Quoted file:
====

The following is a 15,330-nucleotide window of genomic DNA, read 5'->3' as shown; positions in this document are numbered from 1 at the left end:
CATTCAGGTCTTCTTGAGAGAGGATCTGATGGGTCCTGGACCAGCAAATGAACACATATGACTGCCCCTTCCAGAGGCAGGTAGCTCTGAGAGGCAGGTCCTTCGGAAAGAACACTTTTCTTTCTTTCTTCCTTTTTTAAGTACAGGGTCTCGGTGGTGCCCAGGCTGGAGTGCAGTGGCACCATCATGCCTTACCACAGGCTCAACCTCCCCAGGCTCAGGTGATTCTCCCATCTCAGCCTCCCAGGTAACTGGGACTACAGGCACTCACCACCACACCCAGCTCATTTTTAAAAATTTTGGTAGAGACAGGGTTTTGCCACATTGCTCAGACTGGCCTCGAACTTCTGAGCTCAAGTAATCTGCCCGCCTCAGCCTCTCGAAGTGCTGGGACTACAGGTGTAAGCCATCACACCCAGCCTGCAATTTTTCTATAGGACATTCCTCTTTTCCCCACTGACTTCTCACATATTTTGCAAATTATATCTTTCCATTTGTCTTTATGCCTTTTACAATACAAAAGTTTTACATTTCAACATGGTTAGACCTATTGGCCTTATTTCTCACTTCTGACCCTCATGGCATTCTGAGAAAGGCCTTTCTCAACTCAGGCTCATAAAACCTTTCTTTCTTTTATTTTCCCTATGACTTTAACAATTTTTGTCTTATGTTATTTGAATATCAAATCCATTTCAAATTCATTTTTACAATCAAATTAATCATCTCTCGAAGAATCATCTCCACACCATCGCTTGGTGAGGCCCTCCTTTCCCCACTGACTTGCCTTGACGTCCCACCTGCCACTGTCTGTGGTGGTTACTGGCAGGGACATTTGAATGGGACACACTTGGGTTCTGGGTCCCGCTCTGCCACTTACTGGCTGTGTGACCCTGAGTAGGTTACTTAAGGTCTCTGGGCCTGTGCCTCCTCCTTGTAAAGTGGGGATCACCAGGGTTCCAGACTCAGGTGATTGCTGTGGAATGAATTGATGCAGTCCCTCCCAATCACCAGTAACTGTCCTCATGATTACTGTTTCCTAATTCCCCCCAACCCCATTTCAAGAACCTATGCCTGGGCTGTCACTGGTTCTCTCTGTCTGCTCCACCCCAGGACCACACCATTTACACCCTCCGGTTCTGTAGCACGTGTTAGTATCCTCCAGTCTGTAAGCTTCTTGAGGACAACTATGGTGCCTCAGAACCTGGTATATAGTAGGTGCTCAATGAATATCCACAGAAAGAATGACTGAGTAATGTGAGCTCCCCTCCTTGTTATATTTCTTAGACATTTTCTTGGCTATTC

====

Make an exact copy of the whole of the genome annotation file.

The following is a 15,330-nucleotide window of genomic DNA, read 5'->3' as shown; positions in this document are numbered from 1 at the left end:
CATTCAGGTCTTCTTGAGAGAGGATCTGATGGGTCCTGGACCAGCAAATGAACACATATGACTGCCCCTTCCAGAGGCAGGTAGCTCTGAGAGGCAGGTCCTTCGGAAAGAACACTTTTCTTTCTTTCTTCCTTTTTTAAGTACAGGGTCTCGGTGGTGCCCAGGCTGGAGTGCAGTGGCACCATCATGCCTTACCACAGGCTCAACCTCCCCAGGCTCAGGTGATTCTCCCATCTCAGCCTCCCAGGTAACTGGGACTACAGGCACTCACCACCACACCCAGCTCATTTTTAAAAATTTTGGTAGAGACAGGGTTTTGCCACATTGCTCAGACTGGCCTCGAACTTCTGAGCTCAAGTAATCTGCCCGCCTCAGCCTCTCGAAGTGCTGGGACTACAGGTGTAAGCCATCACACCCAGCCTGCAATTTTTCTATAGGACATTCCTCTTTTCCCCACTGACTTCTCACATATTTTGCAAATTATATCTTTCCATTTGTCTTTATGCCTTTTACAATACAAAAGTTTTACATTTCAACATGGTTAGACCTATTGGCCTTATTTCTCACTTCTGACCCTCATGGCATTCTGAGAAAGGCCTTTCTCAACTCAGGCTCATAAAACCTTTCTTTCTTTTATTTTCCCTATGACTTTAACAATTTTTGTCTTATGTTATTTGAATATCAAATCCATTTCAAATTCATTTTTACAATCAAATTAATCATCTCTCGAAGAATCATCTCCACACCATCGCTTGGTGAGGCCCTCCTTTCCCCACTGACTTGCCTTGACGTCCCACCTGCCACTGTCTGTGGTGGTTACTGGCAGGGACATTTGAATGGGACACACTTGGGTTCTGGGTCCCGCTCTGCCACTTACTGGCTGTGTGACCCTGAGTAGGTTACTTAAGGTCTCTGGGCCTGTGCCTCCTCCTTGTAAAGTGGGGATCACCAGGGTTCCAGACTCAGGTGATTGCTGTGGAATGAATTGATGCAGTCCCTCCCAATCACCAGTAACTGTCCTCATGATTACTGTTTCCTAATTCCCCCCAACCCCATTTCAAGAACCTATGCCTGGGCTGTCACTGGTTCTCTCTGTCTGCTCCACCCCAGGACCACACCATTTACACCCTCCGGTTCTGTAGCACGTGTTAGTATCCTCCAGTCTGTAAGCTTCTTGAGGACAACTATGGTGCCTCAGAACCTGGTATATAGTAGGTGCTCAATGAATATCCACAGAAAGAATGACTGAGTAATGTGAGCTCCCCTCCTTGTTATATTTCTTAGACATTTTCTTGGCTATTC